Some Murray-Darling Basin communities face decimation through cuts in their water allocations, opposition water spokesman Barnaby Joyce says.
Senator Joyce said removing more water from the system ultimately took key economic assets to the tipping point where they were no longer productive and had to be closed down, costing jobs and decimating the social fabric of the community.
The Greens, however, said the proposal is the best chance to save the river system.
The guide outlined a clawback of 27 to 37 per cent of water in the system, possibly costing $805 million a year in agricultural production and 800 jobs.
He said those whose lives were turned upside down would receive no compensation.
“It’s not going out on a limb to say that if you take 45 per cent from an area the area for all intents and purposes is decimated,” he told reporters.
“We have to acknowledge that people, who are not going to be compensated, are behind the consequences of that sort of decision.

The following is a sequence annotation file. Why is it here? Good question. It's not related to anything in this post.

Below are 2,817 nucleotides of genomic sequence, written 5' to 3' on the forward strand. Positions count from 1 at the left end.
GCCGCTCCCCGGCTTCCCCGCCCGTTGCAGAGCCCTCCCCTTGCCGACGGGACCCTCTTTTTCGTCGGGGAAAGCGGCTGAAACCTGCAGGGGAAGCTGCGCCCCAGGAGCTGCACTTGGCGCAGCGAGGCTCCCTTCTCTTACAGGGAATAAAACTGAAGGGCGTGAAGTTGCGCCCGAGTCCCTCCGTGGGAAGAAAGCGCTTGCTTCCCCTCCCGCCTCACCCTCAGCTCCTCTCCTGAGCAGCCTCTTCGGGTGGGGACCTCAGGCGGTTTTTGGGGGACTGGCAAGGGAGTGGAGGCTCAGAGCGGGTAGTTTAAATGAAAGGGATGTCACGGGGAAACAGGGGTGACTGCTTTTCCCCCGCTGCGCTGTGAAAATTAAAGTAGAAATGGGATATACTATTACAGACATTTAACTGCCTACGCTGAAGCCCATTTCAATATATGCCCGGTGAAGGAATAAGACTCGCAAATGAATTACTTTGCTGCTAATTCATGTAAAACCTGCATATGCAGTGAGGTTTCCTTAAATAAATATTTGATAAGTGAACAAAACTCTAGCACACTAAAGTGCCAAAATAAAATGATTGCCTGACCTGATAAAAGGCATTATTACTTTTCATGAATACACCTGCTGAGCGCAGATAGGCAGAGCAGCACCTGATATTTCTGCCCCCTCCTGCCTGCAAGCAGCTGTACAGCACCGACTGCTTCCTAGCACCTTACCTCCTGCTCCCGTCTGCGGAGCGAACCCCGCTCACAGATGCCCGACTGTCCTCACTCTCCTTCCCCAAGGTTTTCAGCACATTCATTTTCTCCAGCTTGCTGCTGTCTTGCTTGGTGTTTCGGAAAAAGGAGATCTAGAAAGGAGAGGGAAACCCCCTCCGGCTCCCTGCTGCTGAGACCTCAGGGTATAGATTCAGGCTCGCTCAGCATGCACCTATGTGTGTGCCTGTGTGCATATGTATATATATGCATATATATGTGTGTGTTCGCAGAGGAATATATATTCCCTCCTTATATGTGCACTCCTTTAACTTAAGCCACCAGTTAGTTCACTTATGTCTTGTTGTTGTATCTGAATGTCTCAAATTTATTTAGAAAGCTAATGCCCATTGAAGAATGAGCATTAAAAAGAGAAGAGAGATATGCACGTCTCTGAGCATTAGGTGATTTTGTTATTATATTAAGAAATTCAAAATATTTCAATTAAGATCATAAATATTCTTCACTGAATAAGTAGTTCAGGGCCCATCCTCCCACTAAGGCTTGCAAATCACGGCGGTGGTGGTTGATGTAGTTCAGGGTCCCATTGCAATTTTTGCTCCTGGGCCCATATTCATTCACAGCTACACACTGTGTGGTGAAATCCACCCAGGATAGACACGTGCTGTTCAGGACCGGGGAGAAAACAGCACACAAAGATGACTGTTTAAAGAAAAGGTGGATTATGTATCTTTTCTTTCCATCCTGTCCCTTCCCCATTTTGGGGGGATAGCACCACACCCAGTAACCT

No one is going to compensate the pensioner who has just paid off their house in a regional town, spent their whole life basically labouring to make the payments.”
Senator Joyce said Labor’s performance in implementing the roof insulation scheme and building school halls raised strong doubts about whether it could deal with an issue of this complexity.
“And we are now allowing these people to start tinkering with the mechanism by which Australia feeds itself,” he said.
Senator Joyce said he did not deny that there was an environmental issue to deal with but this needed much more work.
“This does not tell that lady in Deniliquin what’s going to happen to her next.
This does not tell the person who is sitting in Mildura what happens to their life next,” he said. “We have a responsibility… to be honest with the Australian constituency and to tell them what is going to happen to their life.
That is what it is absolutely vital that we have the proper social … and economic analysis of what is going to happen in the basin.”